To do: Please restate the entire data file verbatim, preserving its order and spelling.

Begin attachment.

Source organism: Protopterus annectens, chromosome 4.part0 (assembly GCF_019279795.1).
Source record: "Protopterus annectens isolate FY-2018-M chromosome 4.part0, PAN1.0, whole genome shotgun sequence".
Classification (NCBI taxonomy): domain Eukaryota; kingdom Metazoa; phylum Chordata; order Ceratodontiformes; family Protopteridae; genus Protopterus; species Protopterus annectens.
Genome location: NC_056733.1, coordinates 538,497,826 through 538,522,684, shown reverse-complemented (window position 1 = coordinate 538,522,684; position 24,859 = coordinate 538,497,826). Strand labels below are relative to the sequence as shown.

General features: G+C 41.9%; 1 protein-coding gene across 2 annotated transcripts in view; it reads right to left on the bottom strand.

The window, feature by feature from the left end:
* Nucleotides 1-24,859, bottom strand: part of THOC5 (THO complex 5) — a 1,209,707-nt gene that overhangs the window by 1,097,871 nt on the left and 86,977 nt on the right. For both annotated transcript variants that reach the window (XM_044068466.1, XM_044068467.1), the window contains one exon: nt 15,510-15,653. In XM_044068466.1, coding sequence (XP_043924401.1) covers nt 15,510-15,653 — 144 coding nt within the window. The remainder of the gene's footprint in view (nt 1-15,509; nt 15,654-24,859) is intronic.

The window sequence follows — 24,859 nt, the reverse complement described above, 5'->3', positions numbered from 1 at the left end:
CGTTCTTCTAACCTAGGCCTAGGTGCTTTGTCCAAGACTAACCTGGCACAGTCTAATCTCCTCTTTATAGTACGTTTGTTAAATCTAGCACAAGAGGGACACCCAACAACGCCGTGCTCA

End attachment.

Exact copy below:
Source organism: Protopterus annectens, chromosome 4.part0 (assembly GCF_019279795.1).
Source record: "Protopterus annectens isolate FY-2018-M chromosome 4.part0, PAN1.0, whole genome shotgun sequence".
Classification (NCBI taxonomy): domain Eukaryota; kingdom Metazoa; phylum Chordata; order Ceratodontiformes; family Protopteridae; genus Protopterus; species Protopterus annectens.
Genome location: NC_056733.1, coordinates 538,497,826 through 538,522,684, shown reverse-complemented (window position 1 = coordinate 538,522,684; position 24,859 = coordinate 538,497,826). Strand labels below are relative to the sequence as shown.

General features: G+C 41.9%; 1 protein-coding gene across 2 annotated transcripts in view; it reads right to left on the bottom strand.

The window, feature by feature from the left end:
* Nucleotides 1-24,859, bottom strand: part of THOC5 (THO complex 5) — a 1,209,707-nt gene that overhangs the window by 1,097,871 nt on the left and 86,977 nt on the right. For both annotated transcript variants that reach the window (XM_044068466.1, XM_044068467.1), the window contains one exon: nt 15,510-15,653. In XM_044068466.1, coding sequence (XP_043924401.1) covers nt 15,510-15,653 — 144 coding nt within the window. The remainder of the gene's footprint in view (nt 1-15,509; nt 15,654-24,859) is intronic.

The window sequence follows — 24,859 nt, the reverse complement described above, 5'->3', positions numbered from 1 at the left end:
CGTTCTTCTAACCTAGGCCTAGGTGCTTTGTCCAAGACTAACCTGGCACAGTCTAATCTCCTCTTTATAGTACGTTTGTTAAATCTAGCACAAGAGGGACACCCAACAACGCCGTGCTCA